GOGEBIC COUNTY, Mich. -- The Western Upper Peninsula Health Department (WUPHD) is investigating a positive COVID-19 case in Gogebic County in a non-resident. The person recently traveled from an urban area to visit family. WUPHD is currently interviewing the person and informing any close contacts about exposure risk. The case was briefly reported by the state as a Gogebic County resident as they sought medical attention locally.

"We must continue to be diligent in our efforts to prevent a large outbreak," said Kate Beer, Health Officer at WUPHD. "I urge you to continue limiting travel and to practice good hygiene by washing your hands, staying home if you are ill, and thoroughly cleaning commonly touched surfaces."

The health department is reminding everyone to use face coverings upon entering indoor public spaces such as grocery stores and while picking up food from restaurants. Information on the proper use of face coverings can be found here.

There is currently no vaccine to prevent COVID-19. The best way to prevent illness is to avoid being exposed to this virus. Symptoms may appear 2-14 days after exposure. People with these symptoms or combinations of symptoms may have COVID-19:
• Cough
• Shortness of breath or difficulty breathing
Or at least two of these symptoms:
• Fever
• Chills
• Repeated shaking with chills
• Muscle pain
• Headache
• Sore throat
• New loss of taste or smell
People should seek immediate medical attention if they have trouble breathing, persistent pain or pressure in the chest, new confusion, or bluish lips or face.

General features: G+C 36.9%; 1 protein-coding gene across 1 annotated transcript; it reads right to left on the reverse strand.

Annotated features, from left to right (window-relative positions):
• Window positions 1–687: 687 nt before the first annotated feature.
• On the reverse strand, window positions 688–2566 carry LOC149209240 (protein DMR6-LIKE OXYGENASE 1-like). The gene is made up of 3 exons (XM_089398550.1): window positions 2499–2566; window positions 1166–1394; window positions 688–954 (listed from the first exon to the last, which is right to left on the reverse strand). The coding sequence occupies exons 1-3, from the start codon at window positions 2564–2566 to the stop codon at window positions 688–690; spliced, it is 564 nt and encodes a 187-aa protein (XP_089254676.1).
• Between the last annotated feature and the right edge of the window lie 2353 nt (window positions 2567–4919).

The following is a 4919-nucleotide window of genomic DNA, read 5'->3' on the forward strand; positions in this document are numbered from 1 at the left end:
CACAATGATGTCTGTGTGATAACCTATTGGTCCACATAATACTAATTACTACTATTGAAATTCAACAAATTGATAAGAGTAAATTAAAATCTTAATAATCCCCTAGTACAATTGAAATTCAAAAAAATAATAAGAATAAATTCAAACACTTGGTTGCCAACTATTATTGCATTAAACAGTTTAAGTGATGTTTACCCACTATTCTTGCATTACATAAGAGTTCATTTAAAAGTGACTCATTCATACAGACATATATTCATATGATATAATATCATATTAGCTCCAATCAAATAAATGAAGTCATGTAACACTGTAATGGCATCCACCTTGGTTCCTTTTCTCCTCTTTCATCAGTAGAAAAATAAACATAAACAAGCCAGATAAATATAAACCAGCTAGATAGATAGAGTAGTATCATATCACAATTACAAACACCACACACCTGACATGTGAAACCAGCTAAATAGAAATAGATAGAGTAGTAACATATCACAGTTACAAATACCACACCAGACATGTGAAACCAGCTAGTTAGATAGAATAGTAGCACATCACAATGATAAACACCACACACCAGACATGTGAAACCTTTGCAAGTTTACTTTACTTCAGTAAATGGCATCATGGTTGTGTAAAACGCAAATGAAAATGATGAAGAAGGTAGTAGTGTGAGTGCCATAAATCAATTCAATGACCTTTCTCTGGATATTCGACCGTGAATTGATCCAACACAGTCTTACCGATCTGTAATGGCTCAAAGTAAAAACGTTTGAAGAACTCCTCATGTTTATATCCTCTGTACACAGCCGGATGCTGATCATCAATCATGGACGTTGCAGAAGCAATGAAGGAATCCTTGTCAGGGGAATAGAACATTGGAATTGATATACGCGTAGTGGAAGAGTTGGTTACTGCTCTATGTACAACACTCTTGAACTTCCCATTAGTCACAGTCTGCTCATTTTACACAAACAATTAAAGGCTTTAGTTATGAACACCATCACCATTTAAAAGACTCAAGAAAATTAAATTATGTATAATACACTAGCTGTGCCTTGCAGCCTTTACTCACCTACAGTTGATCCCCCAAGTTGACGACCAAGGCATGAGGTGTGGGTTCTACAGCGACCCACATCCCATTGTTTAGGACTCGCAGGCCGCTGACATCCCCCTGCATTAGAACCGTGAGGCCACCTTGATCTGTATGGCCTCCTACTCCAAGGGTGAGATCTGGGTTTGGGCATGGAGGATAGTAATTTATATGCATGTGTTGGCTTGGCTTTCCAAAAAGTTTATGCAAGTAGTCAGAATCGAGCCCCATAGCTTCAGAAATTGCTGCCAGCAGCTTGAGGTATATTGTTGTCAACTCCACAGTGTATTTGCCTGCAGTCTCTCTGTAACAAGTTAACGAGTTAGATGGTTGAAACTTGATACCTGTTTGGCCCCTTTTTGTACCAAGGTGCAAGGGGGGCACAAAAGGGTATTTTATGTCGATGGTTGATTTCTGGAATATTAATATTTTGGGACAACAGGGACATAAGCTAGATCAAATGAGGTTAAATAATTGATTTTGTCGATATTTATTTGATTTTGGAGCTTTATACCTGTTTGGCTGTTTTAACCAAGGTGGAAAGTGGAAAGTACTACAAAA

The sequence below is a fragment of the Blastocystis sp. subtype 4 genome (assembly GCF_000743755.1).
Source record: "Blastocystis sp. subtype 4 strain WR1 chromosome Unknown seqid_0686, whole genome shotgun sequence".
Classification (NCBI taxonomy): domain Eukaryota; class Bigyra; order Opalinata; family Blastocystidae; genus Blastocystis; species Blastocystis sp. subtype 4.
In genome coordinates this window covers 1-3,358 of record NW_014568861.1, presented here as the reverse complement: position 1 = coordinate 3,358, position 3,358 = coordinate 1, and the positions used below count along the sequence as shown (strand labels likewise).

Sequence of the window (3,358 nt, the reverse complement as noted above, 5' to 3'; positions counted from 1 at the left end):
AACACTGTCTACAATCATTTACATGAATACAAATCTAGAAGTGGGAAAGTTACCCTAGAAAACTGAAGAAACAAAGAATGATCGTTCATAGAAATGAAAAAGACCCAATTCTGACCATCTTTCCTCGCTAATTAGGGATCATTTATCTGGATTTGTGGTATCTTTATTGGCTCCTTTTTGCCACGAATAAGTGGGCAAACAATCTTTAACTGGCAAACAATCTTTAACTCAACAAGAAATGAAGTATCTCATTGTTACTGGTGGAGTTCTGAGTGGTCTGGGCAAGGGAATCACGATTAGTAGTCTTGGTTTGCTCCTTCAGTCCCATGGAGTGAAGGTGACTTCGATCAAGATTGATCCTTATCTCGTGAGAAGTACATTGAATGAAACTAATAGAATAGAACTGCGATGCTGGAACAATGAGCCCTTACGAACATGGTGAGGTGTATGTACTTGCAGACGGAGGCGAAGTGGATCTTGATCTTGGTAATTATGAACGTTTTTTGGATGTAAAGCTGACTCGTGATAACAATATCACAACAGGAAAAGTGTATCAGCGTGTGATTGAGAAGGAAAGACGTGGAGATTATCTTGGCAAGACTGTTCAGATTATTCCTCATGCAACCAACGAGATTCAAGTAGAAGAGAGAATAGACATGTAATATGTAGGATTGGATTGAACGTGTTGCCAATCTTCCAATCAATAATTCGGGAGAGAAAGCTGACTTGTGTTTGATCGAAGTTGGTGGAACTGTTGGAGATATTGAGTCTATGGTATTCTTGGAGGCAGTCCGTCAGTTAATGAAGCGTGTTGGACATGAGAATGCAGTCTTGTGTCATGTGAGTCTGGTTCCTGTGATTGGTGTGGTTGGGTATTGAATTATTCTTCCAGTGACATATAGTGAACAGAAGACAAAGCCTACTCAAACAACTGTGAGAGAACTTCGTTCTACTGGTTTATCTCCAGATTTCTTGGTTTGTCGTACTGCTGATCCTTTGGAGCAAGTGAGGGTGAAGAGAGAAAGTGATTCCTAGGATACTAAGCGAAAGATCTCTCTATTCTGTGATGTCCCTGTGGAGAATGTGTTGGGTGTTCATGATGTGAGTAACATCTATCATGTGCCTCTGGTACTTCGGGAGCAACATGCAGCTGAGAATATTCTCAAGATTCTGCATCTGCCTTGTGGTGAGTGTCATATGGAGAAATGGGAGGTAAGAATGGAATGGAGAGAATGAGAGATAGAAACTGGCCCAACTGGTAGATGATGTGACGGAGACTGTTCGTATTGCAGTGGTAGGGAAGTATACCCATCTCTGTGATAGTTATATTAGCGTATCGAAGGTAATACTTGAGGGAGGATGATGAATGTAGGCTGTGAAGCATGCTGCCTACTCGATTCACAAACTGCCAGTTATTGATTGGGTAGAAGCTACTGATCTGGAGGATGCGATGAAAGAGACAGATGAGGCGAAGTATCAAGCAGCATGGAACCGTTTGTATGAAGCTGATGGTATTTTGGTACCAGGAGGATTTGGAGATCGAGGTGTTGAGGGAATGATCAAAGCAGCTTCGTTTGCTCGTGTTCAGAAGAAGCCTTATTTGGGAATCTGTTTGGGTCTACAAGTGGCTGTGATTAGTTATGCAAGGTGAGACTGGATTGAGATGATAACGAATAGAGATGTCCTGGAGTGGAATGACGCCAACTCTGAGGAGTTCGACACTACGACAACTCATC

WUPHD is working to coordinate their response with community partners. A local COVID-19 informational call line is available Monday through Friday, from 8 a.m. to 4 p.m. Eastern Time at (906) 487-5545. Updates are also available at www.wupdhd.org.

There is a State informational hotline available from 8 a.m. to 5 p.m. Eastern Time seven days per week. That number is 1-888-535-6136. Additional information on COVID-19 can be found on the MDHHS website (www.michigan.gov/coronavirus), or the CDC website (https://www.cdc.gov/coronavirus/2019-ncov/).

Click here for the WUPHD Coronavirus testing statistics as of May 5, 2020.

AG Nessel confirms Gov. Whitmer's Executive Orders enforceable

Michigan Attorney General Dana Nessel. (Photo courtesy michigan.gov)

LANSING – The Michigan Legislature's failure to pass an extension of the state of emergency and disaster declared by Gov. Gretchen Whitmer caused confusion and frustration among law enforcement officials throughout the state.  

Many of those law enforcement officials -- along with members of the public -- contacted the Department of Attorney General asking whether the Governor’s Stay Home, Stay Safe Order (2020-70) and places of public accommodation order (2020-69) are still enforceable.  

After reviewing the issue, Michigan Attorney General Dana Nessel issued a May 4, 2020, letter of guidance to local law enforcement officials across the state. In her letter, Nessel finds the two orders to be valid under the Emergency Powers of the Governor Act and asks local law enforcement agencies to continue their enforcement efforts. 

Recognizing the important work done by these local officials, Nessel noted that "COVID-19 has created a public health crisis of unprecedented gravity in our lifetime. To date, the most effective means to contain an infectious pandemic is to keep people away from each other. In promulgating Executive Order 2020-69 and Executive Order 2020-70, the Governor has done just that by placing restrictions on certain activities to limit social interactions. The absence of these restrictions would open gateways for the virus to reach every family and social network in every part of the State."  

To view Attorney General Nessel’s letter to law enforcement, click here.

Sunday, May 03, 2020

Governor Whitmer signs Executive Order to re-open construction, real estate safely

Michigan Governor Gretchen Whitmer. (Photo courtesy michigan.gov)